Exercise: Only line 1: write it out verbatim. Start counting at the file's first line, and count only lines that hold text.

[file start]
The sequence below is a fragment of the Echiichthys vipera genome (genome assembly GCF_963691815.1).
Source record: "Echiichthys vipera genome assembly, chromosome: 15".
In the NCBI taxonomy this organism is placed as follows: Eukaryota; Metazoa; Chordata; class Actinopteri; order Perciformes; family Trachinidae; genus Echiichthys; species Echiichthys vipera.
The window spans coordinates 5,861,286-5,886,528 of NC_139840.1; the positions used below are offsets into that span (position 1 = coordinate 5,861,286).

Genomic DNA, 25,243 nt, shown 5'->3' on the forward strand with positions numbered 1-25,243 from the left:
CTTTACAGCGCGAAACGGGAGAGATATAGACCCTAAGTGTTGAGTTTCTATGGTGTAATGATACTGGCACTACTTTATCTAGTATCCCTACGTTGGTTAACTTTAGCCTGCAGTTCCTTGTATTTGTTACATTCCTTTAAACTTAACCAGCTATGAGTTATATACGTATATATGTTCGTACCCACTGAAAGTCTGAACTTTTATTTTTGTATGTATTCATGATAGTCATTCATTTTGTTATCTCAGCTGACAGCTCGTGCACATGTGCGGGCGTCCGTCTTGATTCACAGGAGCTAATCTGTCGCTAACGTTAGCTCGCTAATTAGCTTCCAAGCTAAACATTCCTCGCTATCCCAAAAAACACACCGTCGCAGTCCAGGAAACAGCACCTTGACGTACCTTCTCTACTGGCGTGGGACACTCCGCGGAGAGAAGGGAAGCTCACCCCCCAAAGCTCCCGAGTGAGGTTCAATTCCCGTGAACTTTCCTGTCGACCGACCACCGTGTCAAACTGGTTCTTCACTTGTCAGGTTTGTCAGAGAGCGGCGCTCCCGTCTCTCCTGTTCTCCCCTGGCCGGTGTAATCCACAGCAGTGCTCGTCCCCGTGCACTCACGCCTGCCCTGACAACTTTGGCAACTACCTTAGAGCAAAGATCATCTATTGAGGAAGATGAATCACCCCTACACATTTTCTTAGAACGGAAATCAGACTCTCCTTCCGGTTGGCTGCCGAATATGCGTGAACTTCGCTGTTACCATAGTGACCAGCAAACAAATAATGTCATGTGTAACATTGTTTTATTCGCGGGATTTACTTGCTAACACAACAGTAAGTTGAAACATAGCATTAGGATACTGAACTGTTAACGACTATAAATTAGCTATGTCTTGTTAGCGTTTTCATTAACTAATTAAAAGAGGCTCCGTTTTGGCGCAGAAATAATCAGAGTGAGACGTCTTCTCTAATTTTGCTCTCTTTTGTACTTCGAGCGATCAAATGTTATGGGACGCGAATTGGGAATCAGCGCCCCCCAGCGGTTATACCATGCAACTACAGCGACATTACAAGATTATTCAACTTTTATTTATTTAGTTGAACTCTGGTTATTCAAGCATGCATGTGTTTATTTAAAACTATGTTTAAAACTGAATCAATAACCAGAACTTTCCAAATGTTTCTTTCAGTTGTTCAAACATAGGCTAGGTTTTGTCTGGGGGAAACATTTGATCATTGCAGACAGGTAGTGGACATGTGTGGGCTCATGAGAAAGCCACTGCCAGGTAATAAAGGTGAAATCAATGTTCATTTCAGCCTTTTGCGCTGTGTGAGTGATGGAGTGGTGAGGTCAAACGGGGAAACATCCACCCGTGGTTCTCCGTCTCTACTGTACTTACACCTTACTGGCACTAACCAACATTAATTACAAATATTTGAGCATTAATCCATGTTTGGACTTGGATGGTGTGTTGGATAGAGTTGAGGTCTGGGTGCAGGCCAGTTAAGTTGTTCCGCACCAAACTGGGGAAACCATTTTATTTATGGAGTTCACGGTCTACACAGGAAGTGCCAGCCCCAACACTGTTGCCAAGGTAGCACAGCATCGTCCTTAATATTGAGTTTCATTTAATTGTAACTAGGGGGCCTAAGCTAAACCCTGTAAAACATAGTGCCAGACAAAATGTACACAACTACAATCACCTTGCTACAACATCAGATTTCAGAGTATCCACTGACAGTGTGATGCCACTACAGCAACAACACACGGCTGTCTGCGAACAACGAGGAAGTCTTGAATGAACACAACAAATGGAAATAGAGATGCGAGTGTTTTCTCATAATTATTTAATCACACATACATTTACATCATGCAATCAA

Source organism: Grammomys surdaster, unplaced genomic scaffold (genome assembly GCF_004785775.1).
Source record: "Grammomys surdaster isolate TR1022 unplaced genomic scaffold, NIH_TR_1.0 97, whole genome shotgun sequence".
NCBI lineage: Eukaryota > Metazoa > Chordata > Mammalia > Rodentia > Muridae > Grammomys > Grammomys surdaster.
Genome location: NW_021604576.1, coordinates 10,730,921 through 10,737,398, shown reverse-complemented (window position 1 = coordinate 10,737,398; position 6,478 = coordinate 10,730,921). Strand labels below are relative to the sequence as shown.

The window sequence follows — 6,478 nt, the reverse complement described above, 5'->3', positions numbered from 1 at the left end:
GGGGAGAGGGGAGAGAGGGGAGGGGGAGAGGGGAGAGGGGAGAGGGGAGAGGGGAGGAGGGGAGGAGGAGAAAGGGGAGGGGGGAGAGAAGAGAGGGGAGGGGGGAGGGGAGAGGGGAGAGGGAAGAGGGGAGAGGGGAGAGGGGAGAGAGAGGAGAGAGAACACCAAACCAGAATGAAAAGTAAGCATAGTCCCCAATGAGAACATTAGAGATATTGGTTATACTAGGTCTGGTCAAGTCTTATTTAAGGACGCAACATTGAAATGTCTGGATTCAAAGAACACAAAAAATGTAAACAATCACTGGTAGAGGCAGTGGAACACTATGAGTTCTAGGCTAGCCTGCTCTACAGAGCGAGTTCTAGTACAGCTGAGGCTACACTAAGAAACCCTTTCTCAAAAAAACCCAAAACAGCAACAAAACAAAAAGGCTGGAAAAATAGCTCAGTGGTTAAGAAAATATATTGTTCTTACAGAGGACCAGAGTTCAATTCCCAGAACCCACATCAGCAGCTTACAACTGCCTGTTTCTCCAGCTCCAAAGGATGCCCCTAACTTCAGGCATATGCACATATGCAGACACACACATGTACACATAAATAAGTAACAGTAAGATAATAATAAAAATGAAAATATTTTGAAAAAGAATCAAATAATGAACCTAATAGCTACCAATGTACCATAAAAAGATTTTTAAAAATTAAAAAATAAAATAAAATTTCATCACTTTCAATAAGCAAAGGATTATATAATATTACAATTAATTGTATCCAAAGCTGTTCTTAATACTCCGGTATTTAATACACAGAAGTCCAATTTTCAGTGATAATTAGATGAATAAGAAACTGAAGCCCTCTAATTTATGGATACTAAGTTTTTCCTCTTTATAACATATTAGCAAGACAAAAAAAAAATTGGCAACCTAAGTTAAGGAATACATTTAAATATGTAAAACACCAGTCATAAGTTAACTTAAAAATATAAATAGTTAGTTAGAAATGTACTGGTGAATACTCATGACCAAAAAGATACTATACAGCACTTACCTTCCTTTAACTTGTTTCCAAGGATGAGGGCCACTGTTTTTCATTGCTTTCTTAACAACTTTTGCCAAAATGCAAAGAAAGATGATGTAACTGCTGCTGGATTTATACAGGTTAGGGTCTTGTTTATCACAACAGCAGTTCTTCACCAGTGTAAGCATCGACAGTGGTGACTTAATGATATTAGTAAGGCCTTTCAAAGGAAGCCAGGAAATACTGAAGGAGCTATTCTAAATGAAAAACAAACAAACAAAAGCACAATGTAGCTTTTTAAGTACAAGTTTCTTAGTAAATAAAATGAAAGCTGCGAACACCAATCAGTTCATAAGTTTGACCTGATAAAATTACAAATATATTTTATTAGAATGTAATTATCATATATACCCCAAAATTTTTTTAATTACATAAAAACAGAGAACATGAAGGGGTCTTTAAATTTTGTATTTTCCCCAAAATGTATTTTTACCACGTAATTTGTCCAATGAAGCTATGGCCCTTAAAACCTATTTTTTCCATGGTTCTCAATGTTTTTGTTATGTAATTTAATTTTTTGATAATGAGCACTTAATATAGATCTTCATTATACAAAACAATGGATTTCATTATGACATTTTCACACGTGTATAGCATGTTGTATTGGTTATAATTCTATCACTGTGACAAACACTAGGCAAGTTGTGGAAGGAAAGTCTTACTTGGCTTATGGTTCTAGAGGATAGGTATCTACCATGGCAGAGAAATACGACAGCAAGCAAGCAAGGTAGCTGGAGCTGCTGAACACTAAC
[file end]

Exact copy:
The sequence below is a fragment of the Echiichthys vipera genome (genome assembly GCF_963691815.1).